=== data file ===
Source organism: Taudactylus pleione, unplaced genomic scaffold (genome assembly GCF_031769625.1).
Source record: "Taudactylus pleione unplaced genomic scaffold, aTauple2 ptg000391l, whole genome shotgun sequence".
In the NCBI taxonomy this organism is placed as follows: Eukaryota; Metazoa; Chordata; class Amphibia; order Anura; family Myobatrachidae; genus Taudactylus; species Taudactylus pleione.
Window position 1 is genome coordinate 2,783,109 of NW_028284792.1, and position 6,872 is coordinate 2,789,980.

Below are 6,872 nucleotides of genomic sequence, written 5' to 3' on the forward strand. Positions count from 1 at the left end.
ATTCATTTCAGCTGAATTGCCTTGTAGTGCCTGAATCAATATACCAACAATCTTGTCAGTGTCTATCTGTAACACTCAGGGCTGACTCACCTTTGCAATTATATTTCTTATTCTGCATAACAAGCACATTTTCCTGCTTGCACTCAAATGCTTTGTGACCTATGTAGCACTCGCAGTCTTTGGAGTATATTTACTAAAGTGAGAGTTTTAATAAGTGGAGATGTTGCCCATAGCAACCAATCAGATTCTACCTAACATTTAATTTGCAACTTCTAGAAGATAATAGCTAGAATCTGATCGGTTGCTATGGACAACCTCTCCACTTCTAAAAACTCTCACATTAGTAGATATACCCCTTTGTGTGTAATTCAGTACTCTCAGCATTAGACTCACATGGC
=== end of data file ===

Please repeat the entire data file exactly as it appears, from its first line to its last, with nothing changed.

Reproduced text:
Source organism: Taudactylus pleione, unplaced genomic scaffold (genome assembly GCF_031769625.1).
Source record: "Taudactylus pleione unplaced genomic scaffold, aTauple2 ptg000391l, whole genome shotgun sequence".
In the NCBI taxonomy this organism is placed as follows: Eukaryota; Metazoa; Chordata; class Amphibia; order Anura; family Myobatrachidae; genus Taudactylus; species Taudactylus pleione.
Window position 1 is genome coordinate 2,783,109 of NW_028284792.1, and position 6,872 is coordinate 2,789,980.

Below are 6,872 nucleotides of genomic sequence, written 5' to 3' on the forward strand. Positions count from 1 at the left end.
ATTCATTTCAGCTGAATTGCCTTGTAGTGCCTGAATCAATATACCAACAATCTTGTCAGTGTCTATCTGTAACACTCAGGGCTGACTCACCTTTGCAATTATATTTCTTATTCTGCATAACAAGCACATTTTCCTGCTTGCACTCAAATGCTTTGTGACCTATGTAGCACTCGCAGTCTTTGGAGTATATTTACTAAAGTGAGAGTTTTAATAAGTGGAGATGTTGCCCATAGCAACCAATCAGATTCTACCTAACATTTAATTTGCAACTTCTAGAAGATAATAGCTAGAATCTGATCGGTTGCTATGGACAACCTCTCCACTTCTAAAAACTCTCACATTAGTAGATATACCCCTTTGTGTGTAATTCAGTACTCTCAGCATTAGACTCACATGGC